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"Google certainly doesn't fit the bill—after its original search engine and ad platform, it hasn't invented anything earth shattering."
Playing down the accomplishments of large, established companies doesn't mean they're not innovative, but it does seem to indicate bias by the author.
goruka (1721094) writes "Often, when programming large applications in C++, the executable tends to get huge (several megabytes). I know that some factors (C++ features) such as inline abuse, templates, constructors, strings, etc. contribute to adding fat to the binary executable. Although this isn't a big problem in desktop PCs, which have gigabytes of RAM nowadays, it is very serious when writing for mobile or embedded devices. So my question is, are there any tools or profiling techniques to somehow "detect" which sections of a binary (functions, constants, , etc) are consuming the most space? I know that there are many memory, cpu, I/O profilers around, but executable binary size profiling seems not to be a common area of optimization..."
Soulskill from the bringing-civilization-to-the-savages dept.
rsk writes "Internet Explorer 6, 7 and to some extent 8 have been the bane of every CSS-loving web developer for years. With the spreading adoption of CSS3's fancier rendering effects, like rounded edges, drop shadows and linear gradients, the frustration of needing to deal with IE compatibility is growing. 327 Creative's Jason Johnston has created the CSS3 Pie library to address this. CSS3 Pie adds support for CSS3's most popular rendering techniques to Internet Explorer 6, 7 and 8 by way of the IE-only CSS property 'behavior.' CSS3 Pie is open sourced under the Apache 2 license and can be accessed from its github repository."
CmdrTaco from the well-isn't-that-special dept.
ciaran_o_riordan writes "The US Supreme Court has finally decided the Bilski case (PDF). We've known that Bilski's patent would get thrown out; that was clear from the open mockery from the judges during last November's hearing. The big question is, since rejecting a particular patent requires providing a general test and explaining why this patent fails that test, how broad will their test be? Will it try to kill the plague of software patents? And is their test designed well enough to stand up to the army of patent lawyers who'll be making a science (and a career) of minimizing and circumventing it? The judges have created a new test, so this will take some reading before any degree of victory can be declared. The important part is pages 5-16 of the PDF, which is the majority opinion. The End Software Patents campaign is already analyzing the decision, and collecting other analyses. Some background is available at Late-comers guide: What is Bilski anyway?"More analysis of the decision is available at Patently-O.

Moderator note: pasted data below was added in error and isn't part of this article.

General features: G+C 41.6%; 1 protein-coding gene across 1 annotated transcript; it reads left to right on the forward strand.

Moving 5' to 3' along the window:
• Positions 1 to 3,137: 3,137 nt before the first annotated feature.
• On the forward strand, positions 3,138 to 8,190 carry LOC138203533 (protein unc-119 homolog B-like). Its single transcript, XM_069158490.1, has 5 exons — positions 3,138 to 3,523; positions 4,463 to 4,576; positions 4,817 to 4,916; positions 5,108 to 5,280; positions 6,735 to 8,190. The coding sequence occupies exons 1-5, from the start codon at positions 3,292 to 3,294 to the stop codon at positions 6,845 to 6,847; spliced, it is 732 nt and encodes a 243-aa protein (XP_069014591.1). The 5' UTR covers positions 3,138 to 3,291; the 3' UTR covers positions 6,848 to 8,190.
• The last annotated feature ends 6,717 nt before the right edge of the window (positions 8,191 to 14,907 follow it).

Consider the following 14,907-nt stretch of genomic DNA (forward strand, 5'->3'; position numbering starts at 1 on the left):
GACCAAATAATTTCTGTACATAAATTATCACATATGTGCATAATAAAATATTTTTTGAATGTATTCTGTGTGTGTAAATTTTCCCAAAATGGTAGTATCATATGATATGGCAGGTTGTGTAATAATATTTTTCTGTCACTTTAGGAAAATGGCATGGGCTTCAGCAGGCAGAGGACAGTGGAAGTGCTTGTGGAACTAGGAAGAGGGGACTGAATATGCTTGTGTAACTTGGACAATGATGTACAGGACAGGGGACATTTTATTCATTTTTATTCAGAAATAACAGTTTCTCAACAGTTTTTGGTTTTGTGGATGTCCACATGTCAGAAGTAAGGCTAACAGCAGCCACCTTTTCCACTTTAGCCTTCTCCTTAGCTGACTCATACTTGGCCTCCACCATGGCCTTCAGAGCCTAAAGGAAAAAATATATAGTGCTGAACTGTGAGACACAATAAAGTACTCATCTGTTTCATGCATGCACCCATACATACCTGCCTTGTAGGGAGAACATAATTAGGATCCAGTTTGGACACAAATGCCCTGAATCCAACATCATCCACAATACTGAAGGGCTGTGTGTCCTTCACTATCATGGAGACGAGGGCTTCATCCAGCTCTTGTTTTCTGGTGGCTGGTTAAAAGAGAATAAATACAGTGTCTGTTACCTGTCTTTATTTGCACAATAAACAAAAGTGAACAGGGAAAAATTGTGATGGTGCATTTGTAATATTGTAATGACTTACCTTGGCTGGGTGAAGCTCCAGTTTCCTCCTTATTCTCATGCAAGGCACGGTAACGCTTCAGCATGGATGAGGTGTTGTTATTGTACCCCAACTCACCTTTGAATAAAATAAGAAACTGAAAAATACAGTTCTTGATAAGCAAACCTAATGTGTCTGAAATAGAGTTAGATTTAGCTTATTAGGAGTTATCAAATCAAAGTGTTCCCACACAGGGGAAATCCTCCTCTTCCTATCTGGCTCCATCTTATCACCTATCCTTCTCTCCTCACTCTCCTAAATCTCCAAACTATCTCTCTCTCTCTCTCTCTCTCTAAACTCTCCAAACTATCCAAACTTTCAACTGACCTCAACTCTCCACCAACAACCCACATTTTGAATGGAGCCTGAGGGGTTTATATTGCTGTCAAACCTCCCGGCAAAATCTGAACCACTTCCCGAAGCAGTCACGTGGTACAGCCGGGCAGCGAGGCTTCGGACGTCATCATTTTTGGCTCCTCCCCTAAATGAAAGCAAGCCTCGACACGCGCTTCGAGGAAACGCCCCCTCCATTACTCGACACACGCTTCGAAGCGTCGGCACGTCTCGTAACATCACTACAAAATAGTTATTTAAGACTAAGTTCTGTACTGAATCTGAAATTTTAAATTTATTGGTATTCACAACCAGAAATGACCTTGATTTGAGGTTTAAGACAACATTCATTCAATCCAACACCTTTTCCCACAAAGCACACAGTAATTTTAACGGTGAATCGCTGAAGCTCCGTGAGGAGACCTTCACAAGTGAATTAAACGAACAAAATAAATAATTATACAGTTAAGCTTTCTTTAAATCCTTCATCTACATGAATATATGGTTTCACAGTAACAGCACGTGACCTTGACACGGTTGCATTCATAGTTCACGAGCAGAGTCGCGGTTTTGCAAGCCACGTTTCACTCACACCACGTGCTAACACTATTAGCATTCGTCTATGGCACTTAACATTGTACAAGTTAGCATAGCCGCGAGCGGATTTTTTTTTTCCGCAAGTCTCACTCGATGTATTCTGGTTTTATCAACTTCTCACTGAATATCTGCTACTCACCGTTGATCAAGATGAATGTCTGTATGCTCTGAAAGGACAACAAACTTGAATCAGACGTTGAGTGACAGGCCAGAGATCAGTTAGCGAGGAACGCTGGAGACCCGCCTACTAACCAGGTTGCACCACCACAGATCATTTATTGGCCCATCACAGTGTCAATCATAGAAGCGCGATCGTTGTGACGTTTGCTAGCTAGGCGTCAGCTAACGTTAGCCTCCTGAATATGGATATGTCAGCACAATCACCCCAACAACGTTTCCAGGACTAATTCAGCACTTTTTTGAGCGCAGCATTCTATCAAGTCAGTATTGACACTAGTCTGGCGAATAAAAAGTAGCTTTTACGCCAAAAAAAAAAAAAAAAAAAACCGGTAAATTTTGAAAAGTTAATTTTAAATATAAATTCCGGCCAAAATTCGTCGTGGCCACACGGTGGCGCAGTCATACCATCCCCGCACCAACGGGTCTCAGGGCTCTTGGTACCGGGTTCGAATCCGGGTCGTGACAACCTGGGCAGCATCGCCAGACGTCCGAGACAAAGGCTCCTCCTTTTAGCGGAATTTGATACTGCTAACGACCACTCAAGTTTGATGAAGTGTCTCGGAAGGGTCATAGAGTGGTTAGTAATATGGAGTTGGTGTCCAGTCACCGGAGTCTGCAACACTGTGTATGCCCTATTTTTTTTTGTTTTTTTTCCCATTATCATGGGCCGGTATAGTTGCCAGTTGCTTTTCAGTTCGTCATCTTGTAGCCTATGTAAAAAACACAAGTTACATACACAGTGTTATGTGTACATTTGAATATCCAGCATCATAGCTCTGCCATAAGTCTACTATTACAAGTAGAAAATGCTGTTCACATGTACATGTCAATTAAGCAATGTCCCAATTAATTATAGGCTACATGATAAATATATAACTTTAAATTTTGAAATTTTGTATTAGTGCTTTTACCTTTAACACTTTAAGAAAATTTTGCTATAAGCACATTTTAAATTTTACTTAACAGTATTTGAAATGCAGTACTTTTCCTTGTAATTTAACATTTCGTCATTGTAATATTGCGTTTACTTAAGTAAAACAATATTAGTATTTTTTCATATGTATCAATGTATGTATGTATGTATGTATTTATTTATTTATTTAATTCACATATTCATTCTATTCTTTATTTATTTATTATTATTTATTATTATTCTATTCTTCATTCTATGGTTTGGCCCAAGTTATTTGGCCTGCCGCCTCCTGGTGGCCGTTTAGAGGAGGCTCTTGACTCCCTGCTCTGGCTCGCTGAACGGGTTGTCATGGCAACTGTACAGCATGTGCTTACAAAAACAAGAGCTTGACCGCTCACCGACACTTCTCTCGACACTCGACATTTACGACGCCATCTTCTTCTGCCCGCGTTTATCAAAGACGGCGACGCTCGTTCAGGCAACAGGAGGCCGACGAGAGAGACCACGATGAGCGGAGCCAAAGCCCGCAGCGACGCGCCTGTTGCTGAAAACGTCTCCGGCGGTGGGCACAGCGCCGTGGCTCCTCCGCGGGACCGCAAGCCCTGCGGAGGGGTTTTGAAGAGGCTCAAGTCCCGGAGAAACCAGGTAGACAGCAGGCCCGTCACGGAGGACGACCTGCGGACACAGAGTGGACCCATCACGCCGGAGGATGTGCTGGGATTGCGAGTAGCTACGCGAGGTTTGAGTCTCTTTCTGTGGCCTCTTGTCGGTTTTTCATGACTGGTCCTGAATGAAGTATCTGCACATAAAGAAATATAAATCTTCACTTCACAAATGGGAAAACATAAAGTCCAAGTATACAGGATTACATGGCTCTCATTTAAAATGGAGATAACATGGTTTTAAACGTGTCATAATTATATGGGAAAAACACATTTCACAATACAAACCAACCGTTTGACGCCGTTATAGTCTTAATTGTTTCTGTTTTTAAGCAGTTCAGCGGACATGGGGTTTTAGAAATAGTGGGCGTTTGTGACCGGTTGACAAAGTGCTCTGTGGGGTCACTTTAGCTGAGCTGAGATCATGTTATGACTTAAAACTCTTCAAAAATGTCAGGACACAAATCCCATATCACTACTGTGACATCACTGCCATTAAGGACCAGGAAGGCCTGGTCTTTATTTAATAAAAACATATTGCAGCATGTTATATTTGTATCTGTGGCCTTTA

Exactly. Heck, by their own admission it's speculation. From TFA: "It's unclear how many, if any, of the vulnerabilities patched this week affect Apple's iPad." Which is definitely a far cry from the horrors the article's title implies.
kdawson from the don't-frag-me-bro dept.
tbray writes "Here are the details on the Android Compatibility Program — which combines the source, a formal compatibility spec, an open-source test suite, and access to the Android Market as reward for good behavior (program page). People like to rant about the subject of fragmentation, so here's TFM that they should be R'ing first."